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When to buy

posted on January 22, 2010 at 5:04 pm
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If this is a correction and if this is therefore a buying opportunity, how long do you wait?

That’s the most asked question I’m seeing in the comment sections of the Jubak Picks today.

My opinion?

I think we’ve got more downside next week. And I’m going to explain why in this post.

That said, I don’t think there’s any reason that you can’t nibble at stocks on your watch or buy lists here. Nothing wrong with buying a partial position in anything that’s down 5% or more. For example, Market Vectors Brazil Small Cap ETF (BRF), a consumer-stock oriented portfolio that I sold in December with an eye to re-buying, was down about 6% from my selling price as of the close today, January 22. Worth a nibble here? Sure. Do I think I will be able to get it cheaper next week? Yes. So make sure you save some cash—if you agree with the reasoning that I’m now going to lay out here—so that you can buy more if this correction has longer to run.

My method for telling if the correction will continue into next week is based on looking at the longevity of the news flow that spooked the market this week.

A lot of this week’s bad news won’t survive into next week as major fear factors.

For example, this week’s earnings reports were dominated by the big banks. The news from JPMorgan Chase (JPM), Citigroup (C), Bank of America (BAC), and Wells Fargo (WFC) wasn’t terrible, but it wasn’t good either. These banks continue to increase their reserves for bad loans but at a slower rate. The overall effect was to mask exactly how strong the economic recovery is for companies in other sectors. Next week, however, the list is dominated by technology companies (Texas Instruments (TXN), EMC (EMC), and Qualcomm (QCOM), for example) and industrial companies (Nucor (NUE), Boeing (BA), Caterpillar (CAT), for instance). That very different list will remind investors of what an earnings recovery looks like.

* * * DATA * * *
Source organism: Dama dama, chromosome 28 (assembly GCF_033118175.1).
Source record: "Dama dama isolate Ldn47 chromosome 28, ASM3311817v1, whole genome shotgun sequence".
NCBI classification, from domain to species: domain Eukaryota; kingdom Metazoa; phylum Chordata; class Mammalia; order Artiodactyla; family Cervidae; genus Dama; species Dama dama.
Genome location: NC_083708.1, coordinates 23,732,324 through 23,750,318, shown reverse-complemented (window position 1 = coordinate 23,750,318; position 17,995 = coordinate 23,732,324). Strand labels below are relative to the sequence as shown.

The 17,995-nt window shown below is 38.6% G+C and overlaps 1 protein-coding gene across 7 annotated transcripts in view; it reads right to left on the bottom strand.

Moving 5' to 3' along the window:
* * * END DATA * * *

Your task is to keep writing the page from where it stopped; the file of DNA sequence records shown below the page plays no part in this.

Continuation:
The Obama administration’s plan to cut the big banks down to size will be a week older. The way the second week news flow usually develops is that the shock of the first week at what was proposed yields in the second week to wonkish discussions of the details. Much less threatening.

On the other hand, the major driving story this week—China’s efforts to restrain its economy before the train jumps the tracks–will still be out strong next week.

The steps that the Chinese government has taken so far—see my post http://jubakpicks.com/2010/01/21/sentiment-shifting-on-china-is-a-buying-opportunity-ahead/ for the details on what Beijing had done through Tuesday January 19—have been out run by events. These moves were responses to out of control bank lending in the first weeks of January. After those moves, the Chinese government announced that growth had hit 10.7% in the fourth quarter. That just inflamed fears that the country would have to do more of the same to restrict loan growth. And then Beijing announced numbers that raised fears that inflation is about to take off. Consumer price inflation, which ran at an annual rate of just 0.6% in November, jumped to an annual rate of 1.9% in December.

A 1.9% inflation rate is still low. A tripling of the inflation rate in just a month is scary.

Fighting inflation will require more dramatic steps than the government has taken so far. And in terms of the news cycle inflation in China is a fresh story angle that could keep worries about China’s growth on the top of investors’ minds for another week.

At some point after that, stocks will be cheap enough in emerging markets and in global sectors such as commodities that we’ll start to see stories about how fast the global economy—and company earnings– will grow even if China slams on the brakes and slows its economy to just 9% growth.

How many investors do you know that are just waiting for a 10% drop so they can get into the market?

And that, I expect, would mark the end of this correction.

Of course, this correction won’t be the last time in 2010 that markets go into worry mode over China’s growth prospects. We can expect to see the story again and to have the market hyperventilate repeatedly in 2010.